For the Love of God, Volume 1/November 3
From Gospel Translations
2 Kings 16; Titus 2; Hosea 9; Psalms 126—128
THE BOOKS OF 1 AND 2 KINGS, though they follow the fortunes of both Judah and Israel (the southern and northern kingdoms, respectively, after the division that followed Solomon’s death), lay more emphasis on Israel, the northern ten tribes. More space is devoted to Israel’s kings than to Judah’s. Eventually, of course, the northern kingdom collapses (see tomorrow’s meditation), and then all the attention is focused on the south. By comparison, 1 and 2 Chronicles recount more or less the same history, but turn the spotlight primarily on the southern kingdom of Judah.
Even in 2 Kings, however, substantial attention is sometimes focused on one of the kings of Judah. So it is in 2 Kings 16. By and large, the northern kings degenerated more quickly than in the south. In the south, many kings are described as following the Lord, but not as David had done; in the north, many are described as following in the footsteps of Jeroboam the son of Nebat, who caused Israel to sin. But every once in a while a really evil or stupid king arises in the south. And such is Ahaz.
Religiously and theologically, Ahaz was a disaster. “Unlike David his father, he did not do what was right in the eyes of the LORD his God. He walked in the ways of the kings of Israel and even sacrificed his son in the fire, following the detestable ways of the nations the LORD had driven out before the Israelites” (16:2-3). Politically he fared no better. Harried by Israel and Syria to his north, King Ahaz of Judah decided to strip the temple of its wealth and send it to King Tiglath-Pileser of Assyria. Assyria was the rising superpower. Sending money to him as a kind of tribute, with a plea to get him to lean on Syria and Israel so as to reduce pressure on Judah, was a bit like throwing a hunk of meat to a crocodile: you could be sure that this crocodile would want more. Worse, King Ahaz became so enamored of Assyria that he introduced some of its pagan ways into the temple service. Fear turned Ahaz toward pagan power, and “deference to the king of Assyria” (16:18) fostered fresh compromises.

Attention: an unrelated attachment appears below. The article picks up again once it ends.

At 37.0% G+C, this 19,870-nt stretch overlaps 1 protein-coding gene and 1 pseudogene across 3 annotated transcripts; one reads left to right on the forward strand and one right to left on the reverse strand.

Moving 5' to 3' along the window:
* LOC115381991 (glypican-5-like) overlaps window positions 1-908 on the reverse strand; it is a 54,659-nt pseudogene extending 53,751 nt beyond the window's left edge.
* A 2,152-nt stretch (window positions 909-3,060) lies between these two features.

Contrast Hezekiah, two chapters later, who, while facing a far more serious threat from the Assyrians, brought on in no small part because of the stupidity and faithlessness of Ahaz, brooks no compromise but diligently seeks the face of God. There he discovers, in line with the experience of Moses and the fathers of Israel, that God is able to defend his people against few or many—it is all the same with him.